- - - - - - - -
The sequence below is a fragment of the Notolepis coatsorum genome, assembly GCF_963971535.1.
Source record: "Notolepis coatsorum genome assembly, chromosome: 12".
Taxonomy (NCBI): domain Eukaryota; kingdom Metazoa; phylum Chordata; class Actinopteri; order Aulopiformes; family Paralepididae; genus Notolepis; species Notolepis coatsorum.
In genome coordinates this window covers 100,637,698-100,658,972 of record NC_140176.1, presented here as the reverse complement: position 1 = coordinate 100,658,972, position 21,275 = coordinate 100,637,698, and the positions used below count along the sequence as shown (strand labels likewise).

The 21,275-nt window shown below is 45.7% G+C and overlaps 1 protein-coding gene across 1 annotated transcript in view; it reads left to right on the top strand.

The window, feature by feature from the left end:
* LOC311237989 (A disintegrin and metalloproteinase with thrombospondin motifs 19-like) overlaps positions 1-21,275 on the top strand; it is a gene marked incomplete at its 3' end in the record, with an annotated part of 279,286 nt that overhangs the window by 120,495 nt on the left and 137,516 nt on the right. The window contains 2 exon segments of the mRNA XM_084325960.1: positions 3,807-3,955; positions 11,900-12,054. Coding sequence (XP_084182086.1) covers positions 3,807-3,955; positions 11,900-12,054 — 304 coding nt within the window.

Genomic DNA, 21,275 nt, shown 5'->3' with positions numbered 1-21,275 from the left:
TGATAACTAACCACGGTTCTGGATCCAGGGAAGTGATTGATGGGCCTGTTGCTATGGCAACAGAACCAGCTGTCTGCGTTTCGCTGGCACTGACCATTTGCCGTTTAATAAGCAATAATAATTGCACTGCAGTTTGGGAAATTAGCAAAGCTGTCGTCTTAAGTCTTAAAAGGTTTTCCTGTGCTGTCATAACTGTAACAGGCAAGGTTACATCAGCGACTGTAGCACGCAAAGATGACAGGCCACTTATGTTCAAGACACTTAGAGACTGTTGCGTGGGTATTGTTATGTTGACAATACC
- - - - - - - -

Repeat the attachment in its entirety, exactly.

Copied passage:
The sequence below is a fragment of the Notolepis coatsorum genome, assembly GCF_963971535.1.
Source record: "Notolepis coatsorum genome assembly, chromosome: 12".
Taxonomy (NCBI): domain Eukaryota; kingdom Metazoa; phylum Chordata; class Actinopteri; order Aulopiformes; family Paralepididae; genus Notolepis; species Notolepis coatsorum.
In genome coordinates this window covers 100,637,698-100,658,972 of record NC_140176.1, presented here as the reverse complement: position 1 = coordinate 100,658,972, position 21,275 = coordinate 100,637,698, and the positions used below count along the sequence as shown (strand labels likewise).

The 21,275-nt window shown below is 45.7% G+C and overlaps 1 protein-coding gene across 1 annotated transcript in view; it reads left to right on the top strand.

The window, feature by feature from the left end:
* LOC311237989 (A disintegrin and metalloproteinase with thrombospondin motifs 19-like) overlaps positions 1-21,275 on the top strand; it is a gene marked incomplete at its 3' end in the record, with an annotated part of 279,286 nt that overhangs the window by 120,495 nt on the left and 137,516 nt on the right. The window contains 2 exon segments of the mRNA XM_084325960.1: positions 3,807-3,955; positions 11,900-12,054. Coding sequence (XP_084182086.1) covers positions 3,807-3,955; positions 11,900-12,054 — 304 coding nt within the window.

Genomic DNA, 21,275 nt, shown 5'->3' with positions numbered 1-21,275 from the left:
TGATAACTAACCACGGTTCTGGATCCAGGGAAGTGATTGATGGGCCTGTTGCTATGGCAACAGAACCAGCTGTCTGCGTTTCGCTGGCACTGACCATTTGCCGTTTAATAAGCAATAATAATTGCACTGCAGTTTGGGAAATTAGCAAAGCTGTCGTCTTAAGTCTTAAAAGGTTTTCCTGTGCTGTCATAACTGTAACAGGCAAGGTTACATCAGCGACTGTAGCACGCAAAGATGACAGGCCACTTATGTTCAAGACACTTAGAGACTGTTGCGTGGGTATTGTTATGTTGACAATACC